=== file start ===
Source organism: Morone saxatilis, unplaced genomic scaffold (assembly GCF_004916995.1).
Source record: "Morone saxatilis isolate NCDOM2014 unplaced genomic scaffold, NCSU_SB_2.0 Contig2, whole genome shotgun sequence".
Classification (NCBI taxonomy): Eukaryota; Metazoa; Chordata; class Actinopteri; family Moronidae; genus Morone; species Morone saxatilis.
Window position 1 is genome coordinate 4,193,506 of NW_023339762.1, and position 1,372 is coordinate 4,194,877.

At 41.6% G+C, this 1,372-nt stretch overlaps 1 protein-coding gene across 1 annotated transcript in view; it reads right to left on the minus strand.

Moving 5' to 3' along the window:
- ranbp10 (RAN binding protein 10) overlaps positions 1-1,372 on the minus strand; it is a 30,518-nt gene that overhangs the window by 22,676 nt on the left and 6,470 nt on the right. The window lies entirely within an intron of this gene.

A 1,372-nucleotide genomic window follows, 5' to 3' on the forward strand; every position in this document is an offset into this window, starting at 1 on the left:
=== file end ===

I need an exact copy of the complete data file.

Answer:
Source organism: Morone saxatilis, unplaced genomic scaffold (assembly GCF_004916995.1).
Source record: "Morone saxatilis isolate NCDOM2014 unplaced genomic scaffold, NCSU_SB_2.0 Contig2, whole genome shotgun sequence".
Classification (NCBI taxonomy): Eukaryota; Metazoa; Chordata; class Actinopteri; family Moronidae; genus Morone; species Morone saxatilis.
Window position 1 is genome coordinate 4,193,506 of NW_023339762.1, and position 1,372 is coordinate 4,194,877.

At 41.6% G+C, this 1,372-nt stretch overlaps 1 protein-coding gene across 1 annotated transcript in view; it reads right to left on the minus strand.

Moving 5' to 3' along the window:
- ranbp10 (RAN binding protein 10) overlaps positions 1-1,372 on the minus strand; it is a 30,518-nt gene that overhangs the window by 22,676 nt on the left and 6,470 nt on the right. The window lies entirely within an intron of this gene.

A 1,372-nucleotide genomic window follows, 5' to 3' on the forward strand; every position in this document is an offset into this window, starting at 1 on the left: